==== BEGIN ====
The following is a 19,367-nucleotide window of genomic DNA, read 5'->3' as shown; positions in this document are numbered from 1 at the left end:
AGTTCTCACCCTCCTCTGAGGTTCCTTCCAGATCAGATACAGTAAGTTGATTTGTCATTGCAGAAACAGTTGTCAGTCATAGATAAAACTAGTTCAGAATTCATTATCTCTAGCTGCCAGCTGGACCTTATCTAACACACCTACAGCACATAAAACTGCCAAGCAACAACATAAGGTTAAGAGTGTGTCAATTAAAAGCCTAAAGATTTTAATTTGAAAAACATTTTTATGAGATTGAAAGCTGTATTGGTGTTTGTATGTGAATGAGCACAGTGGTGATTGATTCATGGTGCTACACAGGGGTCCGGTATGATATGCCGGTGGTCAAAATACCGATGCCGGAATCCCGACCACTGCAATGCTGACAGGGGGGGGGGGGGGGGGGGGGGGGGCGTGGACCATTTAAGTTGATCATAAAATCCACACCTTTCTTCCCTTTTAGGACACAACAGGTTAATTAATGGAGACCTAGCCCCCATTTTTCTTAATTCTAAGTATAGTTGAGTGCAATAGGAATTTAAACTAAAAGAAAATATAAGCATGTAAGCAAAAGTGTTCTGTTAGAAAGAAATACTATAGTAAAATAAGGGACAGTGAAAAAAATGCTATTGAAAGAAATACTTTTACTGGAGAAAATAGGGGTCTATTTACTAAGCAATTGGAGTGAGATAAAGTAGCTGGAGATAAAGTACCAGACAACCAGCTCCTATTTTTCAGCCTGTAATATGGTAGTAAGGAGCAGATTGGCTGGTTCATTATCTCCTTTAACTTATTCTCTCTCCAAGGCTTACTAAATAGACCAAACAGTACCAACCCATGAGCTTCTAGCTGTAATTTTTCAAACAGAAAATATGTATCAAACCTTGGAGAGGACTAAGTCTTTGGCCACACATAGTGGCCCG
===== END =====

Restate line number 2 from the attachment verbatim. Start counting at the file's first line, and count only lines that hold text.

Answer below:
AGTTCTCACCCTCCTCTGAGGTTCCTTCCAGATCAGATACAGTAAGTTGATTTGTCATTGCAGAAACAGTTGTCAGTCATAGATAAAACTAGTTCAGAATTCATTATCTCTAGCTGCCAGCTGGACCTTATCTAACACACCTACAGCACATAAAACTGCCAAGCAACAACATAAGGTTAAGAGTGTGTCAATTAAAAGCCTAAAGATTTTAATTTGAAAAACATTTTTATGAGATTGAAAGCTGTATTGGTGTTTGTATGTGAATGAGCACAGTGGTGATTGATTCATGGTGCTACACAGGGGTCCGGTATGATATGCCGGTGGTCAAAATACCGATGCCGGAATCCCGACCACTGCAATGCTGACAGGGGGGGGGGGGGGGGGGGGGGGGGCGTGGACCATTTAAGTTGATCATAAAATCCACACCTTTCTTCCCTTTTAGGACACAACAGGTTAATTAATGGAGACCTAGCCCCCATTTTTCTTAATTCTAAGTATAGTTGAGTGCAATAGGAATTTAAACTAAAAGAAAATATAAGCATGTAAGCAAAAGTGTTCTGTTAGAAAGAAATACTATAGTAAAATAAGGGACAGTGAAAAAAATGCTATTGAAAGAAATACTTTTACTGGAGAAAATAGGGGTCTATTTACTAAGCAATTGGAGTGAGATAAAGTAGCTGGAGATAAAGTACCAGACAACCAGCTCCTATTTTTCAGCCTGTAATATGGTAGTAAGGAGCAGATTGGCTGGTTCATTATCTCCTTTAACTTATTCTCTCTCCAAGGCTTACTAAATAGACCAAACAGTACCAACCCATGAGCTTCTAGCTGTAATTTTTCAAACAGAAAATATGTATCAAACCTTGGAGAGGACTAAGTCTTTGGCCACACATAGTGGCCCG